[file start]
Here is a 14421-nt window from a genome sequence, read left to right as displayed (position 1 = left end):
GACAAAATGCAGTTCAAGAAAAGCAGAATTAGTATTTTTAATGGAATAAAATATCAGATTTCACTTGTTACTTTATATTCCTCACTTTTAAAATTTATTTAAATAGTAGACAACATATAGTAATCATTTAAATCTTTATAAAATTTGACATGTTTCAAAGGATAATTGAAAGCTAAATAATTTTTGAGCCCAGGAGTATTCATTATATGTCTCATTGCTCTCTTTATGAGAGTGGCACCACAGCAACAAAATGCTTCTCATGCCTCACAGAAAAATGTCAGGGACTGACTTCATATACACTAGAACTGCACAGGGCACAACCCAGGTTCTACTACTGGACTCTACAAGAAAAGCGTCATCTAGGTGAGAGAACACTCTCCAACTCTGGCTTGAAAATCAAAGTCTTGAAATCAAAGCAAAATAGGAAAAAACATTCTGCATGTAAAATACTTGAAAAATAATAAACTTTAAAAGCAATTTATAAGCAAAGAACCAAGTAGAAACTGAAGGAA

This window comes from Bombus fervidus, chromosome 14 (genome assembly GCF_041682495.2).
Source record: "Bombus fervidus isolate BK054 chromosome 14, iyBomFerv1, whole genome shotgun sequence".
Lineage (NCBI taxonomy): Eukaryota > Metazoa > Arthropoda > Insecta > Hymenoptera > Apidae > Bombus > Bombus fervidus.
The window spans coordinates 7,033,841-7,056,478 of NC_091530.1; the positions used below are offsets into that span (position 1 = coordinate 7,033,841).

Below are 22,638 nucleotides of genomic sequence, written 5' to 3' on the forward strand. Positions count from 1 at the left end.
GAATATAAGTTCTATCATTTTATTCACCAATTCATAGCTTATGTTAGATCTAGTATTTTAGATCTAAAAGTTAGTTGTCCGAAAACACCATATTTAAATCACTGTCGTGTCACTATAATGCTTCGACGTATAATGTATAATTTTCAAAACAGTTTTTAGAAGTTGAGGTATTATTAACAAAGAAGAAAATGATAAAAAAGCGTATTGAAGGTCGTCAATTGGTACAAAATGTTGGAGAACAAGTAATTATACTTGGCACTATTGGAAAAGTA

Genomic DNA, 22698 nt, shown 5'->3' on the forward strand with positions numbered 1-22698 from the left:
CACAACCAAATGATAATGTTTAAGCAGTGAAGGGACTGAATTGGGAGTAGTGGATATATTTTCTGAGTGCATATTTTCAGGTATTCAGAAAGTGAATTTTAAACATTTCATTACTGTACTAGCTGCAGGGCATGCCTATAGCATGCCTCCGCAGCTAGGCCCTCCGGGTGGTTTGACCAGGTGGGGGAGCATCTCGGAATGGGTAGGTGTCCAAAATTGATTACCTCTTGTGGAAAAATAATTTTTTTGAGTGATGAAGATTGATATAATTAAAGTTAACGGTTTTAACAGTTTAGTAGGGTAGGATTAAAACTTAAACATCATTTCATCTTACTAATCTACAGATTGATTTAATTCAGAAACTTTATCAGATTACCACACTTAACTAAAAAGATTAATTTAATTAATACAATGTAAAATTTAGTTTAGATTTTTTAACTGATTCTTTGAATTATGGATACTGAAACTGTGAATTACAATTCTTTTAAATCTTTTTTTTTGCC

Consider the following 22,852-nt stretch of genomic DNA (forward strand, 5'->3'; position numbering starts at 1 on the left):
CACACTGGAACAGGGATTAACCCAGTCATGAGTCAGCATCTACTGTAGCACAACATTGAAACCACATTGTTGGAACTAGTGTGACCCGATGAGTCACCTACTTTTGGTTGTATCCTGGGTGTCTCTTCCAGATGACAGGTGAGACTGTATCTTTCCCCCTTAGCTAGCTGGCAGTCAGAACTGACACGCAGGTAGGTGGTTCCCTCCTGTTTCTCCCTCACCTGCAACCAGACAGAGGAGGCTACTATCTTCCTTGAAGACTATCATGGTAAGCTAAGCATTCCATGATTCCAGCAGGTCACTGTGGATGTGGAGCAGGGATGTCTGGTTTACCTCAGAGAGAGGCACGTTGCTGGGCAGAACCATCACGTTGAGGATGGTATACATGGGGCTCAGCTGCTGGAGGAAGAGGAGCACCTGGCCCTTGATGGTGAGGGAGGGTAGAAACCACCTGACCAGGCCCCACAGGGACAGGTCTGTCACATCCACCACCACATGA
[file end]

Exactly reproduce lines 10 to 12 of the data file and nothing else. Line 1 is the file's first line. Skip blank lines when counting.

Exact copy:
CACAACCAAATGATAATGTTTAAGCAGTGAAGGGACTGAATTGGGAGTAGTGGATATATTTTCTGAGTGCATATTTTCAGGTATTCAGAAAGTGAATTTTAAACATTTCATTACTGTACTAGCTGCAGGGCATGCCTATAGCATGCCTCCGCAGCTAGGCCCTCCGGGTGGTTTGACCAGGTGGGGGAGCATCTCGGAATGGGTAGGTGTCCAAAATTGATTACCTCTTGTGGAAAAATAATTTTTTTGAGTGATGAAGATTGATATAATTAAAGTTAACGGTTTTAACAGTTTAGTAGGGTAGGATTAAAACTTAAACATCATTTCATCTTACTAATCTACAGATTGATTTAATTCAGAAACTTTATCAGATTACCACACTTAACTAAAAAGATTAATTTAATTAATACAATGTAAAATTTAGTTTAGATTTTTTAACTGATTCTTTGAATTATGGATACTGAAACTGTGAATTACAATTCTTTTAAATCTTTTTTTTTGCC

Consider the following 22,852-nt stretch of genomic DNA (forward strand, 5'->3'; position numbering starts at 1 on the left):
CACACTGGAACAGGGATTAACCCAGTCATGAGTCAGCATCTACTGTAGCACAACATTGAAACCACATTGTTGGAACTAGTGTGACCCGATGAGTCACCTACTTTTGGTTGTATCCTGGGTGTCTCTTCCAGATGACAGGTGAGACTGTATCTTTCCCCCTTAGCTAGCTGGCAGTCAGAACTGACACGCAGGTAGGTGGTTCCCTCCTGTTTCTCCCTCACCTGCAACCAGACAGAGGAGGCTACTATCTTCCTTGAAGACTATCATGGTAAGCTAAGCATTCCATGATTCCAGCAGGTCACTGTGGATGTGGAGCAGGGATGTCTGGTTTACCTCAGAGAGAGGCACGTTGCTGGGCAGAACCATCACGTTGAGGATGGTATACATGGGGCTCAGCTGCTGGAGGAAGAGGAGCACCTGGCCCTTGATGGTGAGGGAGGGTAGAAACCACCTGACCAGGCCCCACAGGGACAGGTCTGTCACATCCACCACCACATGA